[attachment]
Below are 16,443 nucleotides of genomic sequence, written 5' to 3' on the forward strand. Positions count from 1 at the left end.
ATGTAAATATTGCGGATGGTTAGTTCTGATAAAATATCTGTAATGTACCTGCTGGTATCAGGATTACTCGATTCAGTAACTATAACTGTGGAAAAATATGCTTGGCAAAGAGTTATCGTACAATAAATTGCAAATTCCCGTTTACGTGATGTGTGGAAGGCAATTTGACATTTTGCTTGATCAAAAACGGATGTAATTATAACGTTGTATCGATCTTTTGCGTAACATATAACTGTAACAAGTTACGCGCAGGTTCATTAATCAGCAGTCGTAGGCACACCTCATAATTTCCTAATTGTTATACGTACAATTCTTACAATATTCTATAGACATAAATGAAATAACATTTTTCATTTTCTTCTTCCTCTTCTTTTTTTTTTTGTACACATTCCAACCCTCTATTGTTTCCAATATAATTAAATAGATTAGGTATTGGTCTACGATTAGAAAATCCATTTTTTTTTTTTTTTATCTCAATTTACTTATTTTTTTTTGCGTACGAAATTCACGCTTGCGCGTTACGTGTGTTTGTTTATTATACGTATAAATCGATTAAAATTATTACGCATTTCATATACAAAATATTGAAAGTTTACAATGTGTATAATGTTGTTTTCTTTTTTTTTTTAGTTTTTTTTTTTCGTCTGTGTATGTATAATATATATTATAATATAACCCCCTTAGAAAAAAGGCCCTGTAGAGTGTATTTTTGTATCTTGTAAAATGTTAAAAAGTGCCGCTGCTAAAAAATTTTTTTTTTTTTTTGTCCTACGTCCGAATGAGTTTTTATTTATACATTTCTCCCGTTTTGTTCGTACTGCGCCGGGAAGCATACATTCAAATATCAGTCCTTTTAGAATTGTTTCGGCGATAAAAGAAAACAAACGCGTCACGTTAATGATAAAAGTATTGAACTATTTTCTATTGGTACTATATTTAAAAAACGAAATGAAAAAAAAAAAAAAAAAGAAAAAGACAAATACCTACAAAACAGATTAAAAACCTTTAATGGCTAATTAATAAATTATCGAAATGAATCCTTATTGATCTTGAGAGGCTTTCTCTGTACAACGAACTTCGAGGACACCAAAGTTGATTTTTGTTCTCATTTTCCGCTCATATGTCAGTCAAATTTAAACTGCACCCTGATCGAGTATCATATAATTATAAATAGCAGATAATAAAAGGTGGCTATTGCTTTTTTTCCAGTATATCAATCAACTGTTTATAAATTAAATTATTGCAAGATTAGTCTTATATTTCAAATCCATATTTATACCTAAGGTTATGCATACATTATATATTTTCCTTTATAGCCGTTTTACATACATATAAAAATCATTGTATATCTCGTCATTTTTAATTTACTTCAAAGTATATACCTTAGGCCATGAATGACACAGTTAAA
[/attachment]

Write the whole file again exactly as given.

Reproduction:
Below are 16,443 nucleotides of genomic sequence, written 5' to 3' on the forward strand. Positions count from 1 at the left end.
ATGTAAATATTGCGGATGGTTAGTTCTGATAAAATATCTGTAATGTACCTGCTGGTATCAGGATTACTCGATTCAGTAACTATAACTGTGGAAAAATATGCTTGGCAAAGAGTTATCGTACAATAAATTGCAAATTCCCGTTTACGTGATGTGTGGAAGGCAATTTGACATTTTGCTTGATCAAAAACGGATGTAATTATAACGTTGTATCGATCTTTTGCGTAACATATAACTGTAACAAGTTACGCGCAGGTTCATTAATCAGCAGTCGTAGGCACACCTCATAATTTCCTAATTGTTATACGTACAATTCTTACAATATTCTATAGACATAAATGAAATAACATTTTTCATTTTCTTCTTCCTCTTCTTTTTTTTTTTGTACACATTCCAACCCTCTATTGTTTCCAATATAATTAAATAGATTAGGTATTGGTCTACGATTAGAAAATCCATTTTTTTTTTTTTTTATCTCAATTTACTTATTTTTTTTTGCGTACGAAATTCACGCTTGCGCGTTACGTGTGTTTGTTTATTATACGTATAAATCGATTAAAATTATTACGCATTTCATATACAAAATATTGAAAGTTTACAATGTGTATAATGTTGTTTTCTTTTTTTTTTTAGTTTTTTTTTTTCGTCTGTGTATGTATAATATATATTATAATATAACCCCCTTAGAAAAAAGGCCCTGTAGAGTGTATTTTTGTATCTTGTAAAATGTTAAAAAGTGCCGCTGCTAAAAAATTTTTTTTTTTTTTTGTCCTACGTCCGAATGAGTTTTTATTTATACATTTCTCCCGTTTTGTTCGTACTGCGCCGGGAAGCATACATTCAAATATCAGTCCTTTTAGAATTGTTTCGGCGATAAAAGAAAACAAACGCGTCACGTTAATGATAAAAGTATTGAACTATTTTCTATTGGTACTATATTTAAAAAACGAAATGAAAAAAAAAAAAAAAAAGAAAAAGACAAATACCTACAAAACAGATTAAAAACCTTTAATGGCTAATTAATAAATTATCGAAATGAATCCTTATTGATCTTGAGAGGCTTTCTCTGTACAACGAACTTCGAGGACACCAAAGTTGATTTTTGTTCTCATTTTCCGCTCATATGTCAGTCAAATTTAAACTGCACCCTGATCGAGTATCATATAATTATAAATAGCAGATAATAAAAGGTGGCTATTGCTTTTTTTCCAGTATATCAATCAACTGTTTATAAATTAAATTATTGCAAGATTAGTCTTATATTTCAAATCCATATTTATACCTAAGGTTATGCATACATTATATATTTTCCTTTATAGCCGTTTTACATACATATAAAAATCATTGTATATCTCGTCATTTTTAATTTACTTCAAAGTATATACCTTAGGCCATGAATGACACAGTTAAA